Kathleen Delate, Iowa State University
Determining Your Market
One of the first issues to address is your market. The majority of organic soybeans are going to Japan for use in the “tofu” market, although organic soybeans are also used for tofu and other soy products in the U.S. Edible soybeans are clear-hilum beans (no black mark on the seed). In the IDALS booklet, you will find a list of buyers for organic grains. Check with them first to determine the market prices you can contract with them for the 1998 growing season [contracts based on acreage (regardless of yields) vs. bushels are best; you don’t always know what you’re going to get your first years]. Organic production generally increases as the farm progresses to a more organic situation (improved soil health and balanced insect populations). Average organic soybean yields this year ranged from 25 bu/A to 53 bu/A on the best farms. Prices received in 1999 ranged from $20/bu to $12/bu (see variety selection below) for certified organic beans.
In order to sell your crop as certified organic, you must be certified by one of the certifying agencies listed on the Organic Information Fact Sheet. Each certifying agency has its own rules, but in general, they will require the following:
· No synthetic fertilizers for three years
· No synthetic pesticides (fungicides, insecticides, herbicides) for three years
· Crop rotations (at least three out of four years); necessary for breaking up weed, insect and disease cycles and maintaining soil fertility
· No synthetic hormones or antibiotics for livestock; organic feeds and pastures required.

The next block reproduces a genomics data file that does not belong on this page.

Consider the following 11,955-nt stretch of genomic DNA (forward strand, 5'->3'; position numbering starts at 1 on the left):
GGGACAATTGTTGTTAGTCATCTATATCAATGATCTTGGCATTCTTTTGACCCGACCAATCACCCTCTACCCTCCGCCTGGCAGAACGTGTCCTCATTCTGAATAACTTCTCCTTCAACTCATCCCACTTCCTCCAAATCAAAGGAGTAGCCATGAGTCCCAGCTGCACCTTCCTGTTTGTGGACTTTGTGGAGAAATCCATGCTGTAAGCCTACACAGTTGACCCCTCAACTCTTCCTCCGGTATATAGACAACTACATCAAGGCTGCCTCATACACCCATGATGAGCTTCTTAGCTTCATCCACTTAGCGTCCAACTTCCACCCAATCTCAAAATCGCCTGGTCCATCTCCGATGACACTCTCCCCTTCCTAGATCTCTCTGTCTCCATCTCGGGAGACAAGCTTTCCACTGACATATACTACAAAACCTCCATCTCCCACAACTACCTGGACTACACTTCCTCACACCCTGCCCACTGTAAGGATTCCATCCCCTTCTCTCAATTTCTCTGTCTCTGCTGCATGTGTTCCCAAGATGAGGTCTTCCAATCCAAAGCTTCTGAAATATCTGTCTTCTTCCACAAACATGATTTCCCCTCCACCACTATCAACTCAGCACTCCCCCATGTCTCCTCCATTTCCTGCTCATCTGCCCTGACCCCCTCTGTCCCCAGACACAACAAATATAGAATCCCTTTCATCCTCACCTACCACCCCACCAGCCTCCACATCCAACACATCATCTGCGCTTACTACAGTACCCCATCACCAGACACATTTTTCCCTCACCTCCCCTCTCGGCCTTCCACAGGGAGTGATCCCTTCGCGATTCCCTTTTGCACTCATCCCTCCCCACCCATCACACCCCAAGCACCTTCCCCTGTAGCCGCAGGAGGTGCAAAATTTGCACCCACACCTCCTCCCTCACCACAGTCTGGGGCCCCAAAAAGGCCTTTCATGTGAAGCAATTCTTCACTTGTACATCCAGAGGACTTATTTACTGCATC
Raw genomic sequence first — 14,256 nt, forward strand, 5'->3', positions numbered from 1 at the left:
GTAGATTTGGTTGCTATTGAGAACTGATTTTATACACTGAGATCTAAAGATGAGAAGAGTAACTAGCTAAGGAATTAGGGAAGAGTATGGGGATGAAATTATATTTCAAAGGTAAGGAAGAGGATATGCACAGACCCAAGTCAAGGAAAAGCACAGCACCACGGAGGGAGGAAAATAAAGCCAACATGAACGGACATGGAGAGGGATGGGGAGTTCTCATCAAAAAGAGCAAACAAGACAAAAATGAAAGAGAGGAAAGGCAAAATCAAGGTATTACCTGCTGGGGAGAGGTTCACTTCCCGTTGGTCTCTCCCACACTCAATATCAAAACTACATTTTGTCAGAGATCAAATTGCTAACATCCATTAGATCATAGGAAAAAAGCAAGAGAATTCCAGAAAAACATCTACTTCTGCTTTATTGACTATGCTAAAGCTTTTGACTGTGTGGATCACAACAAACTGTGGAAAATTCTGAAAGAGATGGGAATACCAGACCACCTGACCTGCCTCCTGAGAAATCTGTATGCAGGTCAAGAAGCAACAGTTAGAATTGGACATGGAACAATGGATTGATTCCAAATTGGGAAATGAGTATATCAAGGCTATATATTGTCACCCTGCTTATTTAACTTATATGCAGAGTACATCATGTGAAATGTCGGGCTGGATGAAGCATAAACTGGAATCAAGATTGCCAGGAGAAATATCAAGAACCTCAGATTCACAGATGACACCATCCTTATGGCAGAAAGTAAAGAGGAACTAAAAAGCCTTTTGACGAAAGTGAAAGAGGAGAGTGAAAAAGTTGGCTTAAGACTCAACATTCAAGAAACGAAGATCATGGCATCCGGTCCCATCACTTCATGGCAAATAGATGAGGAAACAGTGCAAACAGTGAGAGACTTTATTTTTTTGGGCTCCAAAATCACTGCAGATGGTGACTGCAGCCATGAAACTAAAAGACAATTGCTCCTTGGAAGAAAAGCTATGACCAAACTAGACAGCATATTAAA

Soil fertility in organic systems is maintained through crop rotations (usually soybeans-corn-oats-alfalfa or some variation of this system), applications of manure (manure from non-organic farms must be composted for 6 weeks before application or applied 3 months prior to crop harvest), and/or applications of seaweed, fish emulsion or plant/animal-based products, such as feathermeal. Soybeans add nitrogen to the soil and can be grown without fertilizer in their first year. Subsequent crops must include rotations of grain crops (ideally with nitrogen-adding cover crops) in order to maintain adequate fertility for future soybean crops.
CRP land must be adequately prepared for organic soybean production. Grasses in the CRP land must be DEAD before planting beans. In order to assure this, one should plow (mold-board plow) in the fall and plant a cover crop of winter rye to help with erosion, weed control (the rye serves as a repellent to many weeds) and provide some organic matter when turned under in the spring.
If planting is not feasible past October, you should still plow to help break up the soil and kill the grasses. It may take 2 to 4 tillage operations to break up the soil and kill the grasses before planting. The ground should be relatively smooth and friable before planting to allow for good seed-to-soil contact. Planting populations (rates/A) will depend on the soybean variety planted, but in general, planting populations are high to provide quicker, in-row shading and weed management. Again, check with your market: some buyers require large beans (e.g., Vintons), others prefer smaller sizes (e.g., Pioneer 9305 or ISU varieties).
Take a soil sample (sample in at least four places per acre) to determine if lime is needed for adjusting your pH. Your local county Extension office can help you with soil sample information and where to send the sample.
Planting and Weed Management